Support for employees and managers returning to the workplace

Check out these tips—and sign up for an upcoming online support session

People wearing masks meeting in an office


This content is provided to Johns Hopkins employees through a partnership between mySupport and Resources for Living.

As members of the Johns Hopkins community begin to prepare for returning to their offices, many will have concerns about both their workplaces and their personal situations. Here are tips that employees and managers can use to help ease their transition from remote to in-person work.

Return to work tips for employees

Staying healthy: Staying healthy is not just about wearing your mask, washing your hands, and getting vaccinated; it is also about how you take care of yourself. Prior to returning to work, come up with a plan for ways that you can take care of yourself physically (adequate rest, eating vegetables and fruit, walks), emotionally (meditation, writing, and other means to express emotions), spiritually (spending time in nature or donating to a charity), intellectually (reading a book, learning a new language, or watching a documentary), socially (spending time with loved ones or reconnecting with old co-workers), and through the senses (listening to soothing music while you work or packing your favorite piece of fruit or chocolate for lunch). Individually and combined, all these can help reduce anxiety and stress when you're returning to the workplace.

Dependent care: Putting dependent care supports in place prior to returning to work is important and can play a vital role in helping you integrate work, school, and family commitments during this time. The university's Family and Caregiving Programs include a host of helpful tools for families in need of dependent care. The Care@Work digital platform offers a full suite of benefits including premium membership for finding care on your own, Backup Child and Elder Care for when your regular arrangements are not available, and Expert Assistance, which provides access to a specialist for one-on-one help. In addition, the Family and Caregiving Programs team has been maintaining an up-to-date list of dependent care resources and can be reached through the Benefits Service Center at 410-516-2000 or by email at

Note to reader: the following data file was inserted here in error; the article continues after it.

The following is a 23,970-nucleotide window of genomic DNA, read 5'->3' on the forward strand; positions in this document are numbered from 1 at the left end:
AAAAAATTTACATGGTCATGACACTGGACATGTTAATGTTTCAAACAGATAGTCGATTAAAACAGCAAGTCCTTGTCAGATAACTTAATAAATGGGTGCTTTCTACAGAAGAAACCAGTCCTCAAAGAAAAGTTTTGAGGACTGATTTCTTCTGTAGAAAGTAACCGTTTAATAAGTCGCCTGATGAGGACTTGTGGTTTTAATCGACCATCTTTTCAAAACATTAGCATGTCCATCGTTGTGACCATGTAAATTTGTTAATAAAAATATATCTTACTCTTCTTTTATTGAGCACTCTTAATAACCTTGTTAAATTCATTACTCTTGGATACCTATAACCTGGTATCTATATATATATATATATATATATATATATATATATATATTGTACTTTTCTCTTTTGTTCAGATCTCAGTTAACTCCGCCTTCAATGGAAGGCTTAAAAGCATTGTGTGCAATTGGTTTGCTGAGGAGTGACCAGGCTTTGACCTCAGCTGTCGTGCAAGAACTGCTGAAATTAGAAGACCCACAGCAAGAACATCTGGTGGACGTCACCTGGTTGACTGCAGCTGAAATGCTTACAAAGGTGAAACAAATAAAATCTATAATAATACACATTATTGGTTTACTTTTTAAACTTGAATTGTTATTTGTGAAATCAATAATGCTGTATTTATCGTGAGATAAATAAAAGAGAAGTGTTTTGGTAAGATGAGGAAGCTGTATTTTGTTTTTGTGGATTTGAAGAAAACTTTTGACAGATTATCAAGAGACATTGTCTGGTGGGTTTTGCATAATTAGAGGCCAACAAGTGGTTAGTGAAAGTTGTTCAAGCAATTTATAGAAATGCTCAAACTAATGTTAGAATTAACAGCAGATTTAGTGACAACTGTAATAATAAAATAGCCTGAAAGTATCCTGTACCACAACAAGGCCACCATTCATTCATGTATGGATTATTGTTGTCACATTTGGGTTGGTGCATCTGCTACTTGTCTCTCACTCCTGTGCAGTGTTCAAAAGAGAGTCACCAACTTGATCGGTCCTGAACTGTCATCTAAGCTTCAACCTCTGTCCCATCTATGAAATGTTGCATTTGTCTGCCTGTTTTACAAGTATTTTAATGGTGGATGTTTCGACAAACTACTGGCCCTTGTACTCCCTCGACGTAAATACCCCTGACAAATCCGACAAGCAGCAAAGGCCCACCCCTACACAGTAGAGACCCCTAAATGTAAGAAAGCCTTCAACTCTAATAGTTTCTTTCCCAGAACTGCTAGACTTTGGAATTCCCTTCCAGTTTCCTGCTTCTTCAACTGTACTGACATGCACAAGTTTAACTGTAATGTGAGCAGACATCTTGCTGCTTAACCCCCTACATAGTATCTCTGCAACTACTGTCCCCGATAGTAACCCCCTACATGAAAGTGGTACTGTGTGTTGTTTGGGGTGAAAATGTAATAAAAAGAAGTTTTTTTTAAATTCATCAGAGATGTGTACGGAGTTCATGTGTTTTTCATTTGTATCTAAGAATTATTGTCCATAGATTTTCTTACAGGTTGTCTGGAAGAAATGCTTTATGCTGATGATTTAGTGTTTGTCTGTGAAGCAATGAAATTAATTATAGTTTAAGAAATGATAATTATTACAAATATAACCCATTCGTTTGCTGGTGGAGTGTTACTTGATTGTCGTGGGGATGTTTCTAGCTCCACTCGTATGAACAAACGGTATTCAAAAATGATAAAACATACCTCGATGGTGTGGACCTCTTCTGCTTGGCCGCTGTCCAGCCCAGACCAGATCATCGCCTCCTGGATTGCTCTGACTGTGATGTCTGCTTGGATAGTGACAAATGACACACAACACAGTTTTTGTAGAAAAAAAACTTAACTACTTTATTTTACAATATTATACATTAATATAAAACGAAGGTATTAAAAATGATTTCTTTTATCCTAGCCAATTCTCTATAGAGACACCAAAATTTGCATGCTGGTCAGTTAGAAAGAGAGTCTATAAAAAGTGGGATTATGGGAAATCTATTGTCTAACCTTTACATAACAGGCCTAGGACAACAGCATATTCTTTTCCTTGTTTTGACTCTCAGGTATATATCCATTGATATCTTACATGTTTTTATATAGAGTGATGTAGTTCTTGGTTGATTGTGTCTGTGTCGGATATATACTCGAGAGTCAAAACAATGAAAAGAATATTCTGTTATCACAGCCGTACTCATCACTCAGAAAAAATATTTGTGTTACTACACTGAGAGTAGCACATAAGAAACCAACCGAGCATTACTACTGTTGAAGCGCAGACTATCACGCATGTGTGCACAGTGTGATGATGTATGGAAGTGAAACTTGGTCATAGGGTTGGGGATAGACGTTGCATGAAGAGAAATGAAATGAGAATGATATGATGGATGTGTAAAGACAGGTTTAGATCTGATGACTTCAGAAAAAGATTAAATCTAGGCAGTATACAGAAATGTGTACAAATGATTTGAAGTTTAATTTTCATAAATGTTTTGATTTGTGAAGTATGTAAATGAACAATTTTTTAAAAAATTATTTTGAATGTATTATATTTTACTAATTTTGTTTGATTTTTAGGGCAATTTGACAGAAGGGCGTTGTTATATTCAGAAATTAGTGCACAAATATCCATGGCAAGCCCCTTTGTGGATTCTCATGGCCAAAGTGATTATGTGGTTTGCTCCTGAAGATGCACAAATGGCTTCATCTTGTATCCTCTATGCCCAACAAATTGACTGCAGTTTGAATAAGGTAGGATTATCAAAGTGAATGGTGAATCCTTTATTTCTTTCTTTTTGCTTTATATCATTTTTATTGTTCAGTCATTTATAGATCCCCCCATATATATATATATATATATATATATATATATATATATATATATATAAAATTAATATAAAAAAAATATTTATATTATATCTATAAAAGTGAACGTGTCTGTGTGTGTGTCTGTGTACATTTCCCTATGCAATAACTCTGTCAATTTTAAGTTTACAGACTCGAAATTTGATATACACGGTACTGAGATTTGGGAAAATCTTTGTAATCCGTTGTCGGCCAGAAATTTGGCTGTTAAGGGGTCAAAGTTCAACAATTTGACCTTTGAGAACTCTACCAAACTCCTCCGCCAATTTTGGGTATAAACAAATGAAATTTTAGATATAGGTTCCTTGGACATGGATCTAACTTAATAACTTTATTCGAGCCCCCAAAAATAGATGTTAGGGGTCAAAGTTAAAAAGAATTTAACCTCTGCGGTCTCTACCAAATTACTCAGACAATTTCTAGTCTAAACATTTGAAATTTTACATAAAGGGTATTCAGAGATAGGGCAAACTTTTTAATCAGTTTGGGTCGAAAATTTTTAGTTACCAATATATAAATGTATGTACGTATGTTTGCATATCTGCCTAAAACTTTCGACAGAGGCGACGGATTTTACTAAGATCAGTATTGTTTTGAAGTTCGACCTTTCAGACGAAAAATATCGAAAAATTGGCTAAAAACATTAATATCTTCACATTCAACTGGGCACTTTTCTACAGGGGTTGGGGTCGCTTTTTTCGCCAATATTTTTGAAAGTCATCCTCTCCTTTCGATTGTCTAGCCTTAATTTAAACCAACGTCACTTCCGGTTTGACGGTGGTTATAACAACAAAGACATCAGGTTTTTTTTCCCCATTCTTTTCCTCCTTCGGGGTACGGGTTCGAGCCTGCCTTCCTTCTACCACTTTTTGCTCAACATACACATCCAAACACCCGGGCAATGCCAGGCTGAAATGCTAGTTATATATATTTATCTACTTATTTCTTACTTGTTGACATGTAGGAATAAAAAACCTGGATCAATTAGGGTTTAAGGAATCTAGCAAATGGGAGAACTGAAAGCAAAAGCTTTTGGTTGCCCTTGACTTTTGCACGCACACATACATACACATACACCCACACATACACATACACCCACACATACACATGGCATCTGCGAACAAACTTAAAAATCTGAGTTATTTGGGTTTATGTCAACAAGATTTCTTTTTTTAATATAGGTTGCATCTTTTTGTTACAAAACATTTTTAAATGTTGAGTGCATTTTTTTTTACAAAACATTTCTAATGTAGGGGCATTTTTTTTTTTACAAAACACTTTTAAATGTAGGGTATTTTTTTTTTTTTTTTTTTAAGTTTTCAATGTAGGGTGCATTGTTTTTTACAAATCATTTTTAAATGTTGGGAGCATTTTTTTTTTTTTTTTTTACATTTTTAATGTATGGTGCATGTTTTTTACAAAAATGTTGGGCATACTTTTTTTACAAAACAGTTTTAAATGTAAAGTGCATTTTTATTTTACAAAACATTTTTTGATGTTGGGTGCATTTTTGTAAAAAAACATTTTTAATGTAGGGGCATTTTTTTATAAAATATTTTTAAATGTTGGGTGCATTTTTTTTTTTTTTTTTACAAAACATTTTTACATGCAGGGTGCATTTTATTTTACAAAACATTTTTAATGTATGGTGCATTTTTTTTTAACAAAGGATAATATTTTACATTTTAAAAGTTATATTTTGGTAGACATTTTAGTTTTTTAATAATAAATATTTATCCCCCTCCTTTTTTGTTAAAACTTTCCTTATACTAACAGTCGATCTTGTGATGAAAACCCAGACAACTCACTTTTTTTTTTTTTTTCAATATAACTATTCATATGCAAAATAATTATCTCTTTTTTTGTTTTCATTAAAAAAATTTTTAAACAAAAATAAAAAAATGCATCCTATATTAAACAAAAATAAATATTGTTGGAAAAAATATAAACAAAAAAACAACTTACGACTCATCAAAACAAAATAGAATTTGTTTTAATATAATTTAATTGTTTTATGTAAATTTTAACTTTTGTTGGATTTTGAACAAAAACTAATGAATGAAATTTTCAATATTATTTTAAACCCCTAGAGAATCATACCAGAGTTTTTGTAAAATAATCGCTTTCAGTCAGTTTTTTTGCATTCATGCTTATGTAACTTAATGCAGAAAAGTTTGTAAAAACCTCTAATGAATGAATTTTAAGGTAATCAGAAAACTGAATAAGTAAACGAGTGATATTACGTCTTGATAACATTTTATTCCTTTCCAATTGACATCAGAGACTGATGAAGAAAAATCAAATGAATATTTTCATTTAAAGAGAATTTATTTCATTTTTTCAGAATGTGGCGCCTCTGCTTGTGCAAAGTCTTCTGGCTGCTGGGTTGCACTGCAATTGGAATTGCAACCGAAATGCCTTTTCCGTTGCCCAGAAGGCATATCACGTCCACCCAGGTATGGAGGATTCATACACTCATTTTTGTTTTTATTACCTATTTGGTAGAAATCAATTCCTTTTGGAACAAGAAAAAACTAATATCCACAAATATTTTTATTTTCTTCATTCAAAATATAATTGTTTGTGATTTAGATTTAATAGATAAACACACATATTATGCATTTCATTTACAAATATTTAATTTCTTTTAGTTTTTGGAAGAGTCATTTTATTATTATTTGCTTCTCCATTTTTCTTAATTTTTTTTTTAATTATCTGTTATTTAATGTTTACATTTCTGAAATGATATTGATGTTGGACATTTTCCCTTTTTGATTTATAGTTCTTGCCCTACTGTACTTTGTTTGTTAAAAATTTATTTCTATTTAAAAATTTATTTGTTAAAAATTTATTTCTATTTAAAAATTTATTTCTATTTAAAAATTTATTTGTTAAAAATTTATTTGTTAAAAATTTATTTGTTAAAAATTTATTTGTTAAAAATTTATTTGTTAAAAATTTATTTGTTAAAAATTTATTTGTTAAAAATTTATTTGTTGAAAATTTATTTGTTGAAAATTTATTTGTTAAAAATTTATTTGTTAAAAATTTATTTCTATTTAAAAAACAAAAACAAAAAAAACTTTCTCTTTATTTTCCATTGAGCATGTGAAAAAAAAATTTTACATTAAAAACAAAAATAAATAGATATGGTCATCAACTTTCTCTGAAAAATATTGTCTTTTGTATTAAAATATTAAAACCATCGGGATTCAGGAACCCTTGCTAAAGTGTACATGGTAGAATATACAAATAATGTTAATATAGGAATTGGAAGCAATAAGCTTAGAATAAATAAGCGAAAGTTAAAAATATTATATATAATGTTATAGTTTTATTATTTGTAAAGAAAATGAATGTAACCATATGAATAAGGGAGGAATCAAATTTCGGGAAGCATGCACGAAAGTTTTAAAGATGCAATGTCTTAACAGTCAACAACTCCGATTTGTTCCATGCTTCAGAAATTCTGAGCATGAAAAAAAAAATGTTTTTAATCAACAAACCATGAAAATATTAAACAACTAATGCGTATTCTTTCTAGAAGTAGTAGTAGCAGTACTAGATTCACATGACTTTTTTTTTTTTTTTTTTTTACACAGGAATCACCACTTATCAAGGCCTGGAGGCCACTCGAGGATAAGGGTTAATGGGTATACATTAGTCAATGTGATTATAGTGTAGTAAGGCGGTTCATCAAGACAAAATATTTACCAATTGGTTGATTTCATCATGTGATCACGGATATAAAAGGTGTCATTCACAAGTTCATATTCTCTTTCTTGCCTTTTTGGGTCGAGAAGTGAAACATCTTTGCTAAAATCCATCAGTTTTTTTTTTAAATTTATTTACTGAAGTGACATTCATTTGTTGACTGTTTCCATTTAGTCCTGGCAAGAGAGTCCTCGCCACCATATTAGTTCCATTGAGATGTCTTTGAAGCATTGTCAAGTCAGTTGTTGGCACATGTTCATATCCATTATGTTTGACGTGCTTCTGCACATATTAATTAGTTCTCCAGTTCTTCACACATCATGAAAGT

Strategies for managing stress: Stress is a part of life, and a certain amount can be useful. Stress tells you it's time to take action. But you don't want to let it build up to the point that you experience stress overload. Some suggestions that can help you lower your stress level and avoid adding stress are eating right, exercising, and drinking plenty of water. Also, be sure to get plenty of sleep, know the source of your stress, organize your life, manage your time, relax, and keep a positive outlook.

Readjusting … again: If this pandemic period of time has taught anything, it's that human beings are capable of adjusting and readjusting. As you reenter the workplace, time management will be central, especially as you add commutes and social interaction with co-workers back into your day. As you interact with your co-workers, keep in mind that many people have lost loved ones and may still be grieving those losses. Expect to see a full range of emotions from yourself and others and know that is a part of the adjustment process. Also, think about the strengths you used to pivot to working remotely and leverage them to readjust to the workplace.

Return to work tips for managers